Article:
Jesus was good about taking his time off and away from the crowds. But I am not Jesus. Many saints in their writings swear by their time away. My personality is such that I have to "work at it" force myself, and so I am trying to take a more graceful approach of involving a partner, someone to be accountable to.

And a big hearty welcome to our newest Matriarch, RevHoney, who blogs at Somewhere South of Somewhere. She writes:

I too relate to this, even though I am intentional about time for Sabbath, for self, for family, etc. You can’t give what you don’t have!

One principle I learned a long time ago was the 21-block week. If you divide the 7 days of the week into morning, afternoon, and evening, you get 21 blocks of time. Anything an hour or more in a block represents the use of that block. A healthy balance is to work no more than 15 blocks and have at least 6 blocks that are not work – that include the things that refresh and refuel you. For many years I drew lines in my denominationally-supplied calendar and managed the balance as best I could that way. So you may have one full day and a morning and two evenings off one week, and a different configuration the next. Ideally we need two contiguous 24-hour days away from ministry responsibilities each month, and for that to work, you definitely need to schedule them.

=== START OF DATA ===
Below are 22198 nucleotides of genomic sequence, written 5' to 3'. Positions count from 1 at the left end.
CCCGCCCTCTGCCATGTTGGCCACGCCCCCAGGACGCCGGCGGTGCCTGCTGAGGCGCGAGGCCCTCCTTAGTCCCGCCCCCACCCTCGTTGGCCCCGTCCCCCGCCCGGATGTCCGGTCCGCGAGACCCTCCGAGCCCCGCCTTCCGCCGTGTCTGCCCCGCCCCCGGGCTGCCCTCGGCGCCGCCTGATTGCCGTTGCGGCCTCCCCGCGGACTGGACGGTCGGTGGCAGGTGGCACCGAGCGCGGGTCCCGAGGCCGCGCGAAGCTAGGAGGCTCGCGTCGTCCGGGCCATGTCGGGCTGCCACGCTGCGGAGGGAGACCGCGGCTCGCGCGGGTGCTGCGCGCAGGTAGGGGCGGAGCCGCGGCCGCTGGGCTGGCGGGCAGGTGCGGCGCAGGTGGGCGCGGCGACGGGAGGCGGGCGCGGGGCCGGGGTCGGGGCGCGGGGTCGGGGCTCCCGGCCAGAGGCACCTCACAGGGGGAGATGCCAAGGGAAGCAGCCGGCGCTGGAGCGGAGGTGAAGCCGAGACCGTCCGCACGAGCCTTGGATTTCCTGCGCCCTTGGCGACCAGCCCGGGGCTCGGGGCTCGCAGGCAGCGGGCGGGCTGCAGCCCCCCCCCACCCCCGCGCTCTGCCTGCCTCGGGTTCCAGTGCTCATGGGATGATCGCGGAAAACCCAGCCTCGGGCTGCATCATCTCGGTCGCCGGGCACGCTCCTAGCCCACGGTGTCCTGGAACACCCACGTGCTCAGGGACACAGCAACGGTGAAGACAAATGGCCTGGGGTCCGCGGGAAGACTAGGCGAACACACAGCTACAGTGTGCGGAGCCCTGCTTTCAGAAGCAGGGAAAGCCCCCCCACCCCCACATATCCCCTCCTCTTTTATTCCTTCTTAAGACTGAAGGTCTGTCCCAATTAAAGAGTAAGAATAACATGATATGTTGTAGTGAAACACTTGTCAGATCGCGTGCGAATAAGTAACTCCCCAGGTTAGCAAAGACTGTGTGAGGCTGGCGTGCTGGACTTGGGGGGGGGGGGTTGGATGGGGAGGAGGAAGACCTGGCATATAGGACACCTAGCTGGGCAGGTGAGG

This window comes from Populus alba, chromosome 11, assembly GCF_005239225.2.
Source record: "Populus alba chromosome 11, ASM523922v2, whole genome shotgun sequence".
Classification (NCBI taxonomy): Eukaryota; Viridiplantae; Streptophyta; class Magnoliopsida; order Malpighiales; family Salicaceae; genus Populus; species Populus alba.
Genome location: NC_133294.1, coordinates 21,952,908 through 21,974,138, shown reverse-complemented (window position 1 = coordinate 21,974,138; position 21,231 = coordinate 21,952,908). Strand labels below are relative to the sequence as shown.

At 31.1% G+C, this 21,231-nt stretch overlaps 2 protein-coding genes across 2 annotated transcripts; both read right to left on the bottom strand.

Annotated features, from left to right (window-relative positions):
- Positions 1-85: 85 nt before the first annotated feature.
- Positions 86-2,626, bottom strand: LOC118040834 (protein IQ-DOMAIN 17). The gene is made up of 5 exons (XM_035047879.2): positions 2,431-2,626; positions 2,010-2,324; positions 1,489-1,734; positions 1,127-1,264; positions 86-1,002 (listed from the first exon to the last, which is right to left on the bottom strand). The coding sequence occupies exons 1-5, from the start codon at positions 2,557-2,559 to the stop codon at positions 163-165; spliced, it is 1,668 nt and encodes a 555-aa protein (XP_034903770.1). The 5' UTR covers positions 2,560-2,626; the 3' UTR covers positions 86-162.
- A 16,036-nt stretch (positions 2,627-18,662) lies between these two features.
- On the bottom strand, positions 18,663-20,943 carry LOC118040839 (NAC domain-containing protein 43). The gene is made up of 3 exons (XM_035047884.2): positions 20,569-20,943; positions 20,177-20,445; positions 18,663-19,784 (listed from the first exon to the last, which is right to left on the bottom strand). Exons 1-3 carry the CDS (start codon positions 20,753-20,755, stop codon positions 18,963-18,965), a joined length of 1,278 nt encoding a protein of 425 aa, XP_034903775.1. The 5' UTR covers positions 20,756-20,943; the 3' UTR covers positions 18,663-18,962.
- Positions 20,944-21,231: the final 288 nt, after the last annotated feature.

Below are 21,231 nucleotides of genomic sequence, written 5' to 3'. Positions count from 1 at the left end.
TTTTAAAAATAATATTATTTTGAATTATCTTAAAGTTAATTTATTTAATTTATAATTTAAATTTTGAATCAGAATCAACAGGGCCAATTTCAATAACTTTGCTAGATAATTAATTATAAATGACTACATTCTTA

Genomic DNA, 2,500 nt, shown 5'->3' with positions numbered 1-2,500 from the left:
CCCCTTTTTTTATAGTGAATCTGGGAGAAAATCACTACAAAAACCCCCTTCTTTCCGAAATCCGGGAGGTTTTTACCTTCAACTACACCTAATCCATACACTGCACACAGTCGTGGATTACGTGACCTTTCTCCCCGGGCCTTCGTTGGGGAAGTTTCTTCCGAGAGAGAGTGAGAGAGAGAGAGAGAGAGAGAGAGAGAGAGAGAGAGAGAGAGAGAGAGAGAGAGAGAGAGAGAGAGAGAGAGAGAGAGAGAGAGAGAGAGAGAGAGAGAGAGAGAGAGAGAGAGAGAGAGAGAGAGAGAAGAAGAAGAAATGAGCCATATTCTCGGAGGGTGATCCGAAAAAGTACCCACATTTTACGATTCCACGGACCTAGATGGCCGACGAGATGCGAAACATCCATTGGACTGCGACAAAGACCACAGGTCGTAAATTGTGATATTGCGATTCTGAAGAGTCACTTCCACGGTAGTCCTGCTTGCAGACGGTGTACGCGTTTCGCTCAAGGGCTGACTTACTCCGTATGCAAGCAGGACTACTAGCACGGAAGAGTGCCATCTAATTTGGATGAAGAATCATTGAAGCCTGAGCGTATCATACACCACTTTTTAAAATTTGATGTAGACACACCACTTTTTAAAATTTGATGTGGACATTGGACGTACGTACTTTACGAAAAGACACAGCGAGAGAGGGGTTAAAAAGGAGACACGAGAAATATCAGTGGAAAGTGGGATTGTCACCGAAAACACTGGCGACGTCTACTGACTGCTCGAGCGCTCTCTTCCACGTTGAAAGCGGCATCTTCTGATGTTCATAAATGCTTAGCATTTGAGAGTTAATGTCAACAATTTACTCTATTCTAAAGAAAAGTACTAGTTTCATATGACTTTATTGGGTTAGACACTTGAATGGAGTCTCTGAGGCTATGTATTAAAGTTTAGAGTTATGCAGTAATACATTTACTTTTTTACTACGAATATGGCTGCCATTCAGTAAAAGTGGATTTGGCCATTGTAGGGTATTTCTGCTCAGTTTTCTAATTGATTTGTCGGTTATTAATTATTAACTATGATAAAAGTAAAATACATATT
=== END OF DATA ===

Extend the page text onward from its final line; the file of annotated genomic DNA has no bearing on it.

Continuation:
Another principle is to calendar your time off. Look ahead 2-3 weeks, and block off now the days that you will take off. Mark them as “busy” and if a parishioner or committee asks you to be present with them at that time, you simply indicate that you already have a commitment at that time, and offer another working block of time to meet.

You are blessed to have people who keep in touch with the sick. Let them provide coverage for you on your day or two off. They will be glad to do that. In my experience, I have found that these brothers and sisters in Christ are honored to be able to help their minister have Sabbath time.

As for the time off that you do take, yes, you need to get cleaning and unpacking done. For some that is life-giving, for others of us, its just more work. So give one block of time to the necessaries, and then play, rest, read, go and do something that enlivens you with the rest of your day. Do you have a non-congregational friend within driving distance? Plan a day away with him/her.

Let this first placement be a time when you learn to set healthy boundaries...and it will serve you well your whole life.

And if managing your time is a problem (so many distractions these days!), might be time for another plug for David Allen's Getting Things Done!